Companions return, but this time they’re called Amigos – and they’re only of the furry or scaly variety: from handsome crocodiles with gold teeth to wheelchair using puppies with the ability “to be cute”. Mixing and matching these for particular playstyles is, as always, a constant joy.
However, the biggest praise I have is the game’s use of the Playstation 5’s DualSense. I have not experienced any game – let alone a big AAA first-person shooter – utilise the adaptative triggers this well. Every single gun feels different. The game even changes the “gunfeel” when you modify said gun. Vehicles, too, feel different – tanks, four-by-fours and racecars feel distinctly different. Even horses – a first for the franchise – come through with their feet hitting the ground (similar to the horse riding feel in Ghost of Tsushima).
The world is massive and varied. Locales look distinctly different but retain some repetitive Ubisoft open-world aspects. For example, enemy bases and checkpoints all look and operate the same way – but how one approaches them has always been the key ingredient that has allowed for differentiation and kept the gameplay fresh.
Strangely, though, Far Cry 6 has sometimes been one of the most frustrating Far Cry experiences. The game very quickly tosses tanks and helicopters at you, when you have weapons that barely kill normal soldiers. The first hours put you at a severe disadvantage until you can figure out the many, many systems that are operating (more on that in a second). However, once you acquire weapons to match enemies, then you will have little trouble going toe-to-toe with tanks and choppers. It is just very frustrating to be doing a simple infiltration of a small base and end up with an entire tank chasing you down, when your most powerful weapon is a crappy rifle.
Far Cry 6 also includes a lot of base building and MMORPG systems that might put some off. While Assassin’s Creed: Valhalla had a fairly deep base-building system, Far Cry 6 tunes it down in terms of requirements. These additional constructions allow for Dani to utilise various in-game resources, providing access to weapons, vehicles and so on. They’re not merely cosmetic.
A lot of people might dislike the crafting and upgrading and semi-MMORPG systems that are in place. However, it didn’t feel imposing at all. There are numerous opportunities to obtain resources which are in themselves fun quests – these come later, however, so be prepared to feel somewhat frustrated at the beginning.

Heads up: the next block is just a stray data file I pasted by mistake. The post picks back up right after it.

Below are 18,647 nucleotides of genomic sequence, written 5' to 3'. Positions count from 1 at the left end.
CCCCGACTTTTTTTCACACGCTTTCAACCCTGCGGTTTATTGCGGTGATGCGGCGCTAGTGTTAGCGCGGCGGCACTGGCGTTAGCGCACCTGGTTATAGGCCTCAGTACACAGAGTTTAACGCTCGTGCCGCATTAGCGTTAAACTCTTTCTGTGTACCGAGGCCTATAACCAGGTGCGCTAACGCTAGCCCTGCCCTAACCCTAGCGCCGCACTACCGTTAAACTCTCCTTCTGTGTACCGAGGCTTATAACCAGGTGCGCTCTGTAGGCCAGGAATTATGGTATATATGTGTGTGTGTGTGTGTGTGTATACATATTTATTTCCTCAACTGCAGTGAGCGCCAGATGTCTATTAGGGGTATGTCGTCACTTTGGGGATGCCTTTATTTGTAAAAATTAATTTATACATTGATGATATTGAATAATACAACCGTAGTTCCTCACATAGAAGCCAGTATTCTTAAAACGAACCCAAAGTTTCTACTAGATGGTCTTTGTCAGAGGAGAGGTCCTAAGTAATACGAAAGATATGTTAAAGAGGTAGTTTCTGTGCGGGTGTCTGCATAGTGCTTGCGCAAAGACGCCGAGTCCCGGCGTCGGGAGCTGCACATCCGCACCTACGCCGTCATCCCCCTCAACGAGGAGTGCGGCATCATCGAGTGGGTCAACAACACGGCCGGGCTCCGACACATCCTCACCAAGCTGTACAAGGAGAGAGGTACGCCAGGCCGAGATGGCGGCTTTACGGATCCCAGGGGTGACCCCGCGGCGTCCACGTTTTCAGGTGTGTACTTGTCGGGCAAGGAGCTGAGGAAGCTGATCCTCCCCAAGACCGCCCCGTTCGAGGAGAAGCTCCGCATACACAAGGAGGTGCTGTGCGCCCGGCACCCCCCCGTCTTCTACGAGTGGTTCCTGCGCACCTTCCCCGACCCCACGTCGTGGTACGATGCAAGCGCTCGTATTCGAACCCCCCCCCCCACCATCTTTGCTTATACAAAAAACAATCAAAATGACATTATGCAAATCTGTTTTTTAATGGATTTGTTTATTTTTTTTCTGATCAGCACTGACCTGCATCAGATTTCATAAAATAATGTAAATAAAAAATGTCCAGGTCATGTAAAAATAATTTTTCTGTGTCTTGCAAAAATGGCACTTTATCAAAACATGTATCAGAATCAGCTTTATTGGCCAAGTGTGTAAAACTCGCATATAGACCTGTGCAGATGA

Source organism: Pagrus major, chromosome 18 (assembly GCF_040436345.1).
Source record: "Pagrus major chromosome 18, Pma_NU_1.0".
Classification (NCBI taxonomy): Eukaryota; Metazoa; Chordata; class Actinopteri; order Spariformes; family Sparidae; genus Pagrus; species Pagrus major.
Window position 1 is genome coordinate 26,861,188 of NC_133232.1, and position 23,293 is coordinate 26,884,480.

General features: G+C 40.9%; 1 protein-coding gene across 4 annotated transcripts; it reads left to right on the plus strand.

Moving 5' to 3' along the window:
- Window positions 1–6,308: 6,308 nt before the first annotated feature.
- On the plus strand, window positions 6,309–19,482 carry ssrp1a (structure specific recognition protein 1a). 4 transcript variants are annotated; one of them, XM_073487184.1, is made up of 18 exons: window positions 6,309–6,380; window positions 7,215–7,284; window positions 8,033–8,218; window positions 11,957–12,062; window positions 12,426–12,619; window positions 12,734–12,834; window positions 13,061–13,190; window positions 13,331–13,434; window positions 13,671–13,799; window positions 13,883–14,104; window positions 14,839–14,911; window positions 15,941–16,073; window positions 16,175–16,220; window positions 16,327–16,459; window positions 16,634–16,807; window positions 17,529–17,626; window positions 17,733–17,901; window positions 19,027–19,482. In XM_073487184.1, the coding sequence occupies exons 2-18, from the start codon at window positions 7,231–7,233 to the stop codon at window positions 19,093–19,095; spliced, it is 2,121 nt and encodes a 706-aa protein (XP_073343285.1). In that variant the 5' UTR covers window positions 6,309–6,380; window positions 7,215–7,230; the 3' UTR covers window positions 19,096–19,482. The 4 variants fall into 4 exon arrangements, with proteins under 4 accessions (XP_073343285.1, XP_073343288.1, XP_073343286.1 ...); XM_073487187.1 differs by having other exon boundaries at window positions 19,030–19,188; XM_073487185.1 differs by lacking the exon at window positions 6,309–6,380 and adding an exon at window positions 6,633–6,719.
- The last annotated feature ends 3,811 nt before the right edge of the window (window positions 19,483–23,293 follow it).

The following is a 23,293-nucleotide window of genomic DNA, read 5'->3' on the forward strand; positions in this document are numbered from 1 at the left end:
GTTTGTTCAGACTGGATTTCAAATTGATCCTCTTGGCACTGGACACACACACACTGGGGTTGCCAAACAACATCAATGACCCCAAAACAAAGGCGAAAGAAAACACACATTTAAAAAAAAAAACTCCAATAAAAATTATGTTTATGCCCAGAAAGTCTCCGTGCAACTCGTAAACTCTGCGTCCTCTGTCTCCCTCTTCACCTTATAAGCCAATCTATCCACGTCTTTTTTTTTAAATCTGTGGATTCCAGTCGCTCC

The moment-to-moment play became one of the most incredible experiences. Running at 60 FPS on next-gen consoles, the game comes alive with its gorgeous graphics and steady framerate. The explosions, variety, set-pieces, weapons all come together quite often to create utter, but wonderful, mayhem. It’s a joy to play and glorious to watch. My crocodile friend would take out a few guards while I used a sniper rifle on those attacking; I used a rocket launcher on a helicopter that crashed into a tank; an attempt to outfox another tank by hijacking it resulted in an enemy soldier hijacking my tank and killing me. Stories abound by virtue of play rather than plot and that, to me, is key to open world sandbox design.
But what sustained me was the incredible writing and character interaction. It’s genuinely incredible to me that a Far Cry game has such in-depth character moments, character growth and hilarious writing. I was often in tears from both laughter and in solidarity. Even the tyrant, Castillo, is constantly sermonising, justifying his tyranny, but the scenes are so slick, so well-written, that I forgave it all.
The game also features a really enjoyable co-op experience, with missions designed for players working together. These missions focus on journeying into isolated areas – not on the game map – where you must locate a particular MacGuffin. The MacGuffin has to be kept cool, so putting it in the sun results in it heating up. Playing in co-op meant one carried the MacGuffin, while the other navigated the terrain, clearing the way until you could get to a cooling tap or water – and doing this on repeat until you managed to get out. It was a clever bit of design and playing co-op with a friend was seamless and enjoyable.
Far Cry 6 has no right to be as enjoyable, thoughtful and slick as it is. However, I urge you also to read the writings of people of Latin descent in terms of whether this game hits the mark. As I say, beyond anything else, it is often a frustrating experience – it still pushes bizarre platform puzzles when it’s movement is so clearly not designed for such intricacies; it throws tanks at you for merely doing a tiny mission; it hardly explains its many, many systems. But despite this, it remains the best Far Cry game I’ve played and Dani Rojas one of the best protagonists I’ve had the pleasure of being.
(Reviewed on PS5 / code provided by Ubisoft)